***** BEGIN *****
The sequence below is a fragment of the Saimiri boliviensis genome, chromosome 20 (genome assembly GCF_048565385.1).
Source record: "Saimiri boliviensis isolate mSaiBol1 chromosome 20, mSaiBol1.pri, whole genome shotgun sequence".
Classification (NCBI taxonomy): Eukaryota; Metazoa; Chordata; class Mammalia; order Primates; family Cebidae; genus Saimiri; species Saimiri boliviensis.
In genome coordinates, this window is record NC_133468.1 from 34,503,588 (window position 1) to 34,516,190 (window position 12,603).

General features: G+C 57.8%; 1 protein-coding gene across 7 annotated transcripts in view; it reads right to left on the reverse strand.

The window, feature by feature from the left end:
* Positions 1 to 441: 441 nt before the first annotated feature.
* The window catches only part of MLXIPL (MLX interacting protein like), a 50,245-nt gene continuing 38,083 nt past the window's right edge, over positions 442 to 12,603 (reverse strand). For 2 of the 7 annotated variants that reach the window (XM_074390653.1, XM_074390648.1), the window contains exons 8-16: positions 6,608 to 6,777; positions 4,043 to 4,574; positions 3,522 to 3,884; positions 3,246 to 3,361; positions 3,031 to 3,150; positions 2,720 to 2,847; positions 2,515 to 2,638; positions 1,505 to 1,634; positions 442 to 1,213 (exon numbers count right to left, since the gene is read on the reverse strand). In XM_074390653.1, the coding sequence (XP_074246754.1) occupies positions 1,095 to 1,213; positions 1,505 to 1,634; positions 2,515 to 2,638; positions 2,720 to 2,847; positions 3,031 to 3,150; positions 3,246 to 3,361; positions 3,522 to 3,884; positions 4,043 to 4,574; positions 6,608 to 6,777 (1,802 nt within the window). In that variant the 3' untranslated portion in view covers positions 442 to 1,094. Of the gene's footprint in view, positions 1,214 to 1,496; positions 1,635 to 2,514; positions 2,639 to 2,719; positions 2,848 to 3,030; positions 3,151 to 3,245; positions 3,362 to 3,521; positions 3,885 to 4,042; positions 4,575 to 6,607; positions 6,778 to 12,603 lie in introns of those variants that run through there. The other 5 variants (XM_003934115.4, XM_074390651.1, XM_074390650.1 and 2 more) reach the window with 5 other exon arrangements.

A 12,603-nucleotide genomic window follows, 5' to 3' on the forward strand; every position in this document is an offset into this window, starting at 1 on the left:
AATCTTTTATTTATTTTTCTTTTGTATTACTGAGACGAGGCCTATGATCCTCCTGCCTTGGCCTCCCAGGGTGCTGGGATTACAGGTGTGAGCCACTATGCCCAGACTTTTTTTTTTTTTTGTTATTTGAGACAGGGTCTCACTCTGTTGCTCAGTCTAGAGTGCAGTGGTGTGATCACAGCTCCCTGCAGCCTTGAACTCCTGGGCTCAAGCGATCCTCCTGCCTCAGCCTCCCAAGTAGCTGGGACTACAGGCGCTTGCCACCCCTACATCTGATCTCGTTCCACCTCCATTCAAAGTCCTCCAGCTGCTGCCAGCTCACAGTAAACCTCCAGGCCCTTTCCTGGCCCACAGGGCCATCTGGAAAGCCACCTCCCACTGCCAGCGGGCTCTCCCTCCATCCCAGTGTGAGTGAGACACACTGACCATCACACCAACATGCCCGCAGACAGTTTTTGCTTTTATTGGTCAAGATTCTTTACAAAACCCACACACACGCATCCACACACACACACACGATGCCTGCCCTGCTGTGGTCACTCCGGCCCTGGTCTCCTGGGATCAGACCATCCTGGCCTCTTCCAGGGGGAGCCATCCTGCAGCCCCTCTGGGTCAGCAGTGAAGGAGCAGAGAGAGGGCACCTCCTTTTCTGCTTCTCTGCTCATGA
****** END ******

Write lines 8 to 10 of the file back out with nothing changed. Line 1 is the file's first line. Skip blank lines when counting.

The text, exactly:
* The window catches only part of MLXIPL (MLX interacting protein like), a 50,245-nt gene continuing 38,083 nt past the window's right edge, over positions 442 to 12,603 (reverse strand). For 2 of the 7 annotated variants that reach the window (XM_074390653.1, XM_074390648.1), the window contains exons 8-16: positions 6,608 to 6,777; positions 4,043 to 4,574; positions 3,522 to 3,884; positions 3,246 to 3,361; positions 3,031 to 3,150; positions 2,720 to 2,847; positions 2,515 to 2,638; positions 1,505 to 1,634; positions 442 to 1,213 (exon numbers count right to left, since the gene is read on the reverse strand). In XM_074390653.1, the coding sequence (XP_074246754.1) occupies positions 1,095 to 1,213; positions 1,505 to 1,634; positions 2,515 to 2,638; positions 2,720 to 2,847; positions 3,031 to 3,150; positions 3,246 to 3,361; positions 3,522 to 3,884; positions 4,043 to 4,574; positions 6,608 to 6,777 (1,802 nt within the window). In that variant the 3' untranslated portion in view covers positions 442 to 1,094. Of the gene's footprint in view, positions 1,214 to 1,496; positions 1,635 to 2,514; positions 2,639 to 2,719; positions 2,848 to 3,030; positions 3,151 to 3,245; positions 3,362 to 3,521; positions 3,885 to 4,042; positions 4,575 to 6,607; positions 6,778 to 12,603 lie in introns of those variants that run through there. The other 5 variants (XM_003934115.4, XM_074390651.1, XM_074390650.1 and 2 more) reach the window with 5 other exon arrangements.

A 12,603-nucleotide genomic window follows, 5' to 3' on the forward strand; every position in this document is an offset into this window, starting at 1 on the left:
AATCTTTTATTTATTTTTCTTTTGTATTACTGAGACGAGGCCTATGATCCTCCTGCCTTGGCCTCCCAGGGTGCTGGGATTACAGGTGTGAGCCACTATGCCCAGACTTTTTTTTTTTTTTGTTATTTGAGACAGGGTCTCACTCTGTTGCTCAGTCTAGAGTGCAGTGGTGTGATCACAGCTCCCTGCAGCCTTGAACTCCTGGGCTCAAGCGATCCTCCTGCCTCAGCCTCCCAAGTAGCTGGGACTACAGGCGCTTGCCACCCCTACATCTGATCTCGTTCCACCTCCATTCAAAGTCCTCCAGCTGCTGCCAGCTCACAGTAAACCTCCAGGCCCTTTCCTGGCCCACAGGGCCATCTGGAAAGCCACCTCCCACTGCCAGCGGGCTCTCCCTCCATCCCAGTGTGAGTGAGACACACTGACCATCACACCAACATGCCCGCAGACAGTTTTTGCTTTTATTGGTCAAGATTCTTTACAAAACCCACACACACGCATCCACACACACACACACGATGCCTGCCCTGCTGTGGTCACTCCGGCCCTGGTCTCCTGGGATCAGACCATCCTGGCCTCTTCCAGGGGGAGCCATCCTGCAGCCCCTCTGGGTCAGCAGTGAAGGAGCAGAGAGAGGGCACCTCCTTTTCTGCTTCTCTGCTCATGA